Other maneuvers

Other techniques have been developed in an effort to reduce recurrence. Many authors have described fulguration or ablation of the cyst lining with standard cautery or argon beam coagulation. This is thought to reduce the risk of recurrence by minimizing the residual secretory capacity of the epithelial lining. Omentopexy into the cyst has also been advocated, especially in cysts that are located more superiorly where the diaphragm may act as a new roof after desufflation (20).

Recent developments in the use of indocyanine green (ICG) with near infra-red imaging have facilitated the assessment of both perfusion and bile duct communication in these cysts. We have adopted routine use of ICG in all liver resections for the benefits of improved visualization intra-operatively (Video 1). Some early single center reports have suggested a lower rate of missed bile leak with ICG detection of exposed biliary radicals (21-24).

Hydatid cysts

Hydatid cysts may often present with biliary compression, altered hepatic enzymes as well as compression related symptoms. Pre-operative treatment with a scolicidal agent such as albendazole for at least 7 days is necessary. Controlled aspiration and inactivation of the cyst contents with 20% hypertonic saline is critical to the management of these cysts. Most surgeons will surround the liver and planned resection bed with sponges or gauze soaked in hypertonic saline or betadine prior to drainage of the cyst. Early reports suggested that only type I and II cysts were safe to approach laparoscopically, but as international experience has grown, it is clear that all LHC can be safely handled with MIS techniques and in fact type III lesions are arguable best handled via a MIS surgical approach (5,25,26). Special consideration to those cysts located deep or posterior in the right lobe must be taken as control of spillage may be difficult. Complete cystectomy is not necessary for most hydatid cysts, and is associated with higher rates of bile leak and bleeding postoperatively. For simple type I cysts, the percutaneous aspiration injection and re-aspiration (PAIR) technique has been demonstrated to have excellent results with low morbidity and low recurrence rates (27,28).


Reports of laparoscopic treatment of hepatic cysts date back to the early 1990’s, shortly after the adoption of laparoscopic cholecystectomy. Over the subsequent 30+ years, many small and large series have been published all over the world demonstrating that all cysts can be safely addressed with MIS techniques with outcomes that are comparable or superior to traditional laparotomy (27,29,30). The key outcome measures include peri-operative outcomes including morbidity and mortality, as well as conversion, endoscopic band ligation (EBL) and symptomatic recurrence. A recent meta-analysis (Table 3) reviewed 62 studies representing 1,314 patients (31). Symptomatic relief was achieved in 90.2%. Symptomatic recurrence in 9.6%, with re-intervention rates of 7.1%. Overall complication rates were 10.8% with major complications (Clavien-Dindo 3–4) of 3.3%. Mortality across these 62 studies was 1%. Most studies of MIS hepatic cyst surgery have reported mortality of 0%. The outcomes with PLD are notably different from simple cysts. The recurrence rate was substantially higher at 33.7% with a reintervention rate of 26.4%. The overall complication rate was also higher at 29.3%. In this meta-analysis, there were no benefits to omentopexy in reducing recurrence rates. There have been no randomized prospective trials performed to assess the specific benefits of the various approaches or component steps including argon beam coagulation, sclerotherapy, etc. so no specific recommendations can be made, although many single center series have reported improved outcomes with individual components (32).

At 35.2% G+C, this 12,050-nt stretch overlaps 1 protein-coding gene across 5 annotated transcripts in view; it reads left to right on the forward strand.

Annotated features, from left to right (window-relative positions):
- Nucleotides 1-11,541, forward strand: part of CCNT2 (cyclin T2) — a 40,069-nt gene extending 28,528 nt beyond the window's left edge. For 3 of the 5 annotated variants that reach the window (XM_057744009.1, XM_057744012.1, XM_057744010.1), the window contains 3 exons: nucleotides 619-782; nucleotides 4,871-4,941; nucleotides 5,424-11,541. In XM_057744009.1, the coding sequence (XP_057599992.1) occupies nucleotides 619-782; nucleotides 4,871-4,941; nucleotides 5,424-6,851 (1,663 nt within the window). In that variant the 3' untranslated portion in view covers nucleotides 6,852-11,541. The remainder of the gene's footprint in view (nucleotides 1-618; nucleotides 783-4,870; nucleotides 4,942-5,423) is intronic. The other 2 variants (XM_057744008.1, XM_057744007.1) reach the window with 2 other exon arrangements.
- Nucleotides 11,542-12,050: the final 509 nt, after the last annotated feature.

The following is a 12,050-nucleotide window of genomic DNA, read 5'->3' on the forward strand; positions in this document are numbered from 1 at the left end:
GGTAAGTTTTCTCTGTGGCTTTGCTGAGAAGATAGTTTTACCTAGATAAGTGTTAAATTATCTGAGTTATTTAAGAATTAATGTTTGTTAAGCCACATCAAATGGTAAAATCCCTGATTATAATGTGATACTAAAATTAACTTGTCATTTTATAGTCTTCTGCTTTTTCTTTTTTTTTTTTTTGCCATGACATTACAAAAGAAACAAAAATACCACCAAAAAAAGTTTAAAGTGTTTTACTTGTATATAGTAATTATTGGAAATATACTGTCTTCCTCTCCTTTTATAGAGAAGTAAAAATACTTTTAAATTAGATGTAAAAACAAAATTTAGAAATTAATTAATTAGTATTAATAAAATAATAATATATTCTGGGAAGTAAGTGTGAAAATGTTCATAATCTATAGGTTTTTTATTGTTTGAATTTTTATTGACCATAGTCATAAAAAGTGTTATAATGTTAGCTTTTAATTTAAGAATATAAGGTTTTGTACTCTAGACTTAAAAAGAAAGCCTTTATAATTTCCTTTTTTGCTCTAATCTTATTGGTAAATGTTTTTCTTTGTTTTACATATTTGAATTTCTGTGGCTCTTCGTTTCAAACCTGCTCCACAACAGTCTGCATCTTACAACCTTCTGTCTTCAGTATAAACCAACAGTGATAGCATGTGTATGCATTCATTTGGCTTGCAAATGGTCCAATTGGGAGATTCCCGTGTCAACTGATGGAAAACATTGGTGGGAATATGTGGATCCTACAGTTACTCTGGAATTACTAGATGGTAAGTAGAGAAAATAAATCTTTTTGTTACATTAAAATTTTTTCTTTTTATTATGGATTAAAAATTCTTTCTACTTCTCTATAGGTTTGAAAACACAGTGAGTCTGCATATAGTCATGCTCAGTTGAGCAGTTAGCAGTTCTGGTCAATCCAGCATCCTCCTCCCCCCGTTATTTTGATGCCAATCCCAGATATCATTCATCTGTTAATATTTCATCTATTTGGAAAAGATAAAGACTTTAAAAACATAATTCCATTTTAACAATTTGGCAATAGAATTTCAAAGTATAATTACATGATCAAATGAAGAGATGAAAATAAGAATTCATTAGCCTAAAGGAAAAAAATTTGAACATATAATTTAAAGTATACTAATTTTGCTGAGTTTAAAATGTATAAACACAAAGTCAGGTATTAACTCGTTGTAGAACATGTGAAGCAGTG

Table 3
Table 3 From Bernts et al. clinical response after laparoscopic fenestration of symptomatic hepatic cysts: a systematic review and meta-analysis surgical endoscopy
Full table


Cystic disease of the liver is a complex entity with varied presentation. Congenital cystic disease is not usually symptomatic but when it is, it can be safely and effectively treated with minimally invasive techniques including laparoscopic and robotic surgery. Parasitic cysts can also be safely treated laparoscopically with similar marsupialization.


The author is grateful to Ms. Marie Desdunes for assistance with the manuscript and process.

Funding: None.


Provenance and Peer Review: This article was commissioned by the Guest Editor (H. Leon Pachter) for the series “Laparoscopic Surgery of the Liver and Spleen” published in Laparoscopic Surgery. The article has undergone external peer review.

Reporting Checklist: The author has completed the Narrative Review reporting checklist. Available at

Conflicts of Interest: The author has completed the ICMJE uniform disclosure form (available at The series “Laparoscopic Surgery of the Liver and Spleen” was commissioned by the editorial office without any funding or sponsorship. Dr. PCS reports personal fees from Intuitive Surgical, personal fees from Stryker, other from CareCentra, outside the submitted work.

Ethical Statement: The author is accountable for all aspects of the work in ensuring that questions related to the accuracy or integrity of any part of the work are appropriately investigated and resolved.

Open Access Statement: This is an Open Access article distributed in accordance with the Creative Commons Attribution-NonCommercial-NoDerivs 4.0 International License (CC BY-NC-ND 4.0), which permits the non-commercial replication and distribution of the article with the strict proviso that no changes or edits are made and the original work is properly cited (including links to both the formal publication through the relevant DOI and the license). See:


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doi: 10.21037/ls-20-36
Cite this article as: Shah PC. Narrative review of laparoscopic management of hepatic cysts. Laparosc Surg 2021;5:19.